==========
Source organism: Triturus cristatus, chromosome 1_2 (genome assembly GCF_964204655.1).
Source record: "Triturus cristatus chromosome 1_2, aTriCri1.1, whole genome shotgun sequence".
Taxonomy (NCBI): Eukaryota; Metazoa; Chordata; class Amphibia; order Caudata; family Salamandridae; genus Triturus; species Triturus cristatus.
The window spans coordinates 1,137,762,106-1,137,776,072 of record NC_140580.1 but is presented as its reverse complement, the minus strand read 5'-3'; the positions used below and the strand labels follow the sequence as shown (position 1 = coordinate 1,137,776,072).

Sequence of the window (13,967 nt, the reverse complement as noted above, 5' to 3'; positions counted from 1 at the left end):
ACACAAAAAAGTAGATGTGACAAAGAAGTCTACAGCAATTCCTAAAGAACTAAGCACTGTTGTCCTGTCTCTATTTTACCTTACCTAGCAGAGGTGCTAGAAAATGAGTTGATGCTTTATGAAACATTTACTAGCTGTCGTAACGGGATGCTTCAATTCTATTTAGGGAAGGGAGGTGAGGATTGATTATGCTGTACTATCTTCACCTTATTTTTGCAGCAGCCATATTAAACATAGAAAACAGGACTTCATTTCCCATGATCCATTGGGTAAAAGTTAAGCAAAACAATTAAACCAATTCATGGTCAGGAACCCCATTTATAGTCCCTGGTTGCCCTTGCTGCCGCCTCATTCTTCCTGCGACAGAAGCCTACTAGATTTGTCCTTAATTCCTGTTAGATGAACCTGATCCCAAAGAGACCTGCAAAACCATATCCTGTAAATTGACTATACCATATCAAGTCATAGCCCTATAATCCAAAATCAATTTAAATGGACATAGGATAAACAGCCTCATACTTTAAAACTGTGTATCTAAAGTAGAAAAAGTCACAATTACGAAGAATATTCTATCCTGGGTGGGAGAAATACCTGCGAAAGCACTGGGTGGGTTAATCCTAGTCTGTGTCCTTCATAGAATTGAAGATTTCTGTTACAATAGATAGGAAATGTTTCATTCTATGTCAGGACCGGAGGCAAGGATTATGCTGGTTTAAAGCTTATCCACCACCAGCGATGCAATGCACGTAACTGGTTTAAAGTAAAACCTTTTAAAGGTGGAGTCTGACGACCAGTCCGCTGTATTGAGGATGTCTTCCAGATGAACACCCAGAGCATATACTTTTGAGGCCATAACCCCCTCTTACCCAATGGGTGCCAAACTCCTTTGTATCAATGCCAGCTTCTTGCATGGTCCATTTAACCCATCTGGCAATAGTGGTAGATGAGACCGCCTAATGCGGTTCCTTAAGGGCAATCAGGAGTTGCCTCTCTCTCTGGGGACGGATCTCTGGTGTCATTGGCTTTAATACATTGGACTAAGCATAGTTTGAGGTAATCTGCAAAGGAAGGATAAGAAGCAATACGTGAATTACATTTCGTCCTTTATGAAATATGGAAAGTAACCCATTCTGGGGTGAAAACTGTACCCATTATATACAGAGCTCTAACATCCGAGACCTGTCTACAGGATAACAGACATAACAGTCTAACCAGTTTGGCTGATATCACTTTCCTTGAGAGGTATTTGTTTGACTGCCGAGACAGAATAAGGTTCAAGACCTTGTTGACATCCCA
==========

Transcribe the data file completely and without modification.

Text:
Source organism: Triturus cristatus, chromosome 1_2 (genome assembly GCF_964204655.1).
Source record: "Triturus cristatus chromosome 1_2, aTriCri1.1, whole genome shotgun sequence".
Taxonomy (NCBI): Eukaryota; Metazoa; Chordata; class Amphibia; order Caudata; family Salamandridae; genus Triturus; species Triturus cristatus.
The window spans coordinates 1,137,762,106-1,137,776,072 of record NC_140580.1 but is presented as its reverse complement, the minus strand read 5'-3'; the positions used below and the strand labels follow the sequence as shown (position 1 = coordinate 1,137,776,072).

Sequence of the window (13,967 nt, the reverse complement as noted above, 5' to 3'; positions counted from 1 at the left end):
ACACAAAAAAGTAGATGTGACAAAGAAGTCTACAGCAATTCCTAAAGAACTAAGCACTGTTGTCCTGTCTCTATTTTACCTTACCTAGCAGAGGTGCTAGAAAATGAGTTGATGCTTTATGAAACATTTACTAGCTGTCGTAACGGGATGCTTCAATTCTATTTAGGGAAGGGAGGTGAGGATTGATTATGCTGTACTATCTTCACCTTATTTTTGCAGCAGCCATATTAAACATAGAAAACAGGACTTCATTTCCCATGATCCATTGGGTAAAAGTTAAGCAAAACAATTAAACCAATTCATGGTCAGGAACCCCATTTATAGTCCCTGGTTGCCCTTGCTGCCGCCTCATTCTTCCTGCGACAGAAGCCTACTAGATTTGTCCTTAATTCCTGTTAGATGAACCTGATCCCAAAGAGACCTGCAAAACCATATCCTGTAAATTGACTATACCATATCAAGTCATAGCCCTATAATCCAAAATCAATTTAAATGGACATAGGATAAACAGCCTCATACTTTAAAACTGTGTATCTAAAGTAGAAAAAGTCACAATTACGAAGAATATTCTATCCTGGGTGGGAGAAATACCTGCGAAAGCACTGGGTGGGTTAATCCTAGTCTGTGTCCTTCATAGAATTGAAGATTTCTGTTACAATAGATAGGAAATGTTTCATTCTATGTCAGGACCGGAGGCAAGGATTATGCTGGTTTAAAGCTTATCCACCACCAGCGATGCAATGCACGTAACTGGTTTAAAGTAAAACCTTTTAAAGGTGGAGTCTGACGACCAGTCCGCTGTATTGAGGATGTCTTCCAGATGAACACCCAGAGCATATACTTTTGAGGCCATAACCCCCTCTTACCCAATGGGTGCCAAACTCCTTTGTATCAATGCCAGCTTCTTGCATGGTCCATTTAACCCATCTGGCAATAGTGGTAGATGAGACCGCCTAATGCGGTTCCTTAAGGGCAATCAGGAGTTGCCTCTCTCTCTGGGGACGGATCTCTGGTGTCATTGGCTTTAATACATTGGACTAAGCATAGTTTGAGGTAATCTGCAAAGGAAGGATAAGAAGCAATACGTGAATTACATTTCGTCCTTTATGAAATATGGAAAGTAACCCATTCTGGGGTGAAAACTGTACCCATTATATACAGAGCTCTAACATCCGAGACCTGTCTACAGGATAACAGACATAACAGTCTAACCAGTTTGGCTGATATCACTTTCCTTGAGAGGTATTTGTTTGACTGCCGAGACAGAATAAGGTTCAAGACCTTGTTGACATCCCA